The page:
You can shrink every Debian/Ubuntu installation to a minimum. An Ubuntu installation does even take less harddisk space than the same installation under Arch Linux.
Why? Because ArchLinux always installs all development headers and GCC for a package. Under Debian/Ubuntu you have the choice. You don't need GCC? Than deinstall it? Software-development? Bah! I don't need C-header-files, kick it out.
Some weeks ago, i customized an Ubuntu installation, so it does only need 128MB RAM and less than 500MB HD-space. All that was installed was the basic system (via Alternate-CD), IceWM and Midori as a browser. No CUPS, no HAL, no whatever.
So don't tell me only Arch allows you to install whatever you want.
Arch does you only make feel you have more control over the system, because you have to start from scratch. "Normal" distributions are full-fledged, after installation. So first you don't have a choice but you can customize the installation afterwards.
That is the only difference between Ubuntu and Arch.
Does Arch force you to use Pulse Audio?
Okay you're right. I forgot this point.That leaves out the tons of other differences, just to name the most important: arch is a rolling distro. That implies a lot of things, good or bad, you decide.
Even Ubuntu does not force Pulseaudio. You can always deinstall it completely and use pure ALSA or OSS.Does Arch force you to use Pulse Audio?
Ever heard of Ubuntu Studio? It uses "jackd" as audio daemon.
The only PA-related packages you can't deinstall are "libpulse" and "libpulse-mainloop-glib0". When not using GNOME, you can even deinstall them.
Because Pulseaudio is installed in a basic installation, it does not mean you can't get rid of it.
Though, if you read my whole response from before. You will notice that I stated both distro's, being linux, can be customized and stripped down anyway.... I'm sure people already know that. The article was focusing on base installs, not custom tweaked ones. After using Arch for so long now, ubuntu feels a bit alien to me. Thus my bias towards Arch. I never spent the time to tweak or play with Ubuntu. Having a slower i686 based athlon processor at the time didn't help. Yet now I'm accustomed to Arch anyway.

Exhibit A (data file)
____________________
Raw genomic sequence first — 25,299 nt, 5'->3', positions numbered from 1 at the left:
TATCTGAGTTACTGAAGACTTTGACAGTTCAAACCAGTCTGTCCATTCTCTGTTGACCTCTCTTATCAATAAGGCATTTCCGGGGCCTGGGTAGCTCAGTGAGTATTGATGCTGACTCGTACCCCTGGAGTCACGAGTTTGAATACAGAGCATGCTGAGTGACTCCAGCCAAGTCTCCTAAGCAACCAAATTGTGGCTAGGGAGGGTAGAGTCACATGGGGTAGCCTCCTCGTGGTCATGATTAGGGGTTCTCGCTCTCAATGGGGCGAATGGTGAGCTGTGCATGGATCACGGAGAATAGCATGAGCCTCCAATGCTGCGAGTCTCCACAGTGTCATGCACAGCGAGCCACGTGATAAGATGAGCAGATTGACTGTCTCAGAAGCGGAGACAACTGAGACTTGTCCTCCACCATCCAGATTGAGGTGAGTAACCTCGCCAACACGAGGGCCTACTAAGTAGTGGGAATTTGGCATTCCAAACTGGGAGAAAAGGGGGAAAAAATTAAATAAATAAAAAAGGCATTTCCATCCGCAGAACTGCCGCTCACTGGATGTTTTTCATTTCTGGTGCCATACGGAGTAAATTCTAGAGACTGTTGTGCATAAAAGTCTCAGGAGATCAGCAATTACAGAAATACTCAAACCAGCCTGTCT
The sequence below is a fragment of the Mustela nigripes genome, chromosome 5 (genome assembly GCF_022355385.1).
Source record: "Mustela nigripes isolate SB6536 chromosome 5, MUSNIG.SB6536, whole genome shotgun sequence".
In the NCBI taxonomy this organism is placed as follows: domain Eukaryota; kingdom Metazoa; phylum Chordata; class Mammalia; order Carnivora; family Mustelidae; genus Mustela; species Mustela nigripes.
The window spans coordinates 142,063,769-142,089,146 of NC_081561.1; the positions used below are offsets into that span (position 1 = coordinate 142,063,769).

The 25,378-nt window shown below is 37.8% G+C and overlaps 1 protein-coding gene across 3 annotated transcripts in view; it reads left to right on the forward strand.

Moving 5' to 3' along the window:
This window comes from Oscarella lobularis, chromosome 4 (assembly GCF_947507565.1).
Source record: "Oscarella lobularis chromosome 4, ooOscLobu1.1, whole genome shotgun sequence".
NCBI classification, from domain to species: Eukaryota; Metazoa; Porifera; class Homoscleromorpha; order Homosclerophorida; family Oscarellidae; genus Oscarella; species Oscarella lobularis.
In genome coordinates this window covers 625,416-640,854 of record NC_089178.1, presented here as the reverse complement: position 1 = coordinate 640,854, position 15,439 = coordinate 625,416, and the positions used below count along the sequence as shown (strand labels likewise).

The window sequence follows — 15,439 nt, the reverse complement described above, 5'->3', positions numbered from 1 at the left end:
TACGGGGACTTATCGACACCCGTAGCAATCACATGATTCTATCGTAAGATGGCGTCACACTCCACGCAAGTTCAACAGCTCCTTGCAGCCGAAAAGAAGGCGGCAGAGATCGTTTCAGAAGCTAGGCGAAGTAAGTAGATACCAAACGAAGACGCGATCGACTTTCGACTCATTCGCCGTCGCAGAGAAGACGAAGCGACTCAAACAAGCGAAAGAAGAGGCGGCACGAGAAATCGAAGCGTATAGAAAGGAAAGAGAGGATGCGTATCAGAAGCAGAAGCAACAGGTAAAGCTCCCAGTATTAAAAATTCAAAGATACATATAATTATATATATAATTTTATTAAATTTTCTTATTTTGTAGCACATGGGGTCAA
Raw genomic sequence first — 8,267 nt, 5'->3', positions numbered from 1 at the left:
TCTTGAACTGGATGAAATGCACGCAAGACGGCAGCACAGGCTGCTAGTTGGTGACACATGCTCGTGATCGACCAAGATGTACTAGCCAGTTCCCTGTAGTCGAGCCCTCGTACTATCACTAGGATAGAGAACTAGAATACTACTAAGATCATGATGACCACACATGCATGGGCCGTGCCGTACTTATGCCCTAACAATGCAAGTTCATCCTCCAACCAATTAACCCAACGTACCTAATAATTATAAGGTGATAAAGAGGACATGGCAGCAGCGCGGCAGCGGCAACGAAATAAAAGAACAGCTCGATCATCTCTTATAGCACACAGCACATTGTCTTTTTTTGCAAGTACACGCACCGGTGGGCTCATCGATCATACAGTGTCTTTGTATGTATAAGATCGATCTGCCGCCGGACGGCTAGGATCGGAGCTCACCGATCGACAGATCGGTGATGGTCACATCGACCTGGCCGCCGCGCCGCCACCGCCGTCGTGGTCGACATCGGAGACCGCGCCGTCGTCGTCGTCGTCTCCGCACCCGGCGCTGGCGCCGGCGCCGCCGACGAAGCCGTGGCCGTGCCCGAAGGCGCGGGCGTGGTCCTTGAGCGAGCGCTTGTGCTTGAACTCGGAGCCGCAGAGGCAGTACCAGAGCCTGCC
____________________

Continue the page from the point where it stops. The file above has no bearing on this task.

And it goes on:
Whether you like rolling releases or traditional distros comes down to how much time you want to spend just maintaining your OS. I jump around distros too much, you learn a lot more with rolling releases because things break more often. I love Sidux, but have stopped using it because of the constant stream of updates and workarounds that simply take too much time - every day. I ran Gentoo for a year then one day just said enough is enough.
With Ubuntu you can just turn off Compiz and leave it off, after all it doesn't actually do anything, it is just decoration. Also you can manually add a 2.6.34 kernel from the PPAs and have a foot in both camps.
It all comes down to what you use your computer for, and how much time/effort/bandwidth you are willing to spend just maintaining it. This month I am using Ubuntu, but it is getting boring because nothing goes wrong. Ha
1. Arch shows its advantages over other distros in 32-bit environment, because Arch packages are optimized for i686 whereas the most of others are optimized for i586 or ealier architecture. In other words, Arch is a good choice for old machines (with non-64-bit capability).
2. Memory consumption benchmarks should be included.
Arch packages are optimized by default to i686 in the 32 bit repos, ubuntu by comparison is compiled for i386, i believe (So a benchmark on a 32 bit cpu would be interesting, I suppose). On 64 bit, however, the difference of compilation between distros (even gentoo) is negligible.
Both Arch and Ubuntu use the *same* software, Arch is just often a case of a bit newer software. Benchmarking is basically just between different versions of the same software.
What Arch offers (outside of 32 bit performance) is a philosophy where you start from a small base, and work your way up in an organized fashion, and easily maintain a clean system for years to come. These two distros are packaged quite differently, and depending on the person, one or the other can make life a lot easier.
Arch makes it easy for me to achieve a balance between performance, and time investment, since all I had to do was learn from the wiki the basics of the system. With this understanding now in hand, system upkeep and anything new is easy, and doesn't consume my time (like running gentoo would).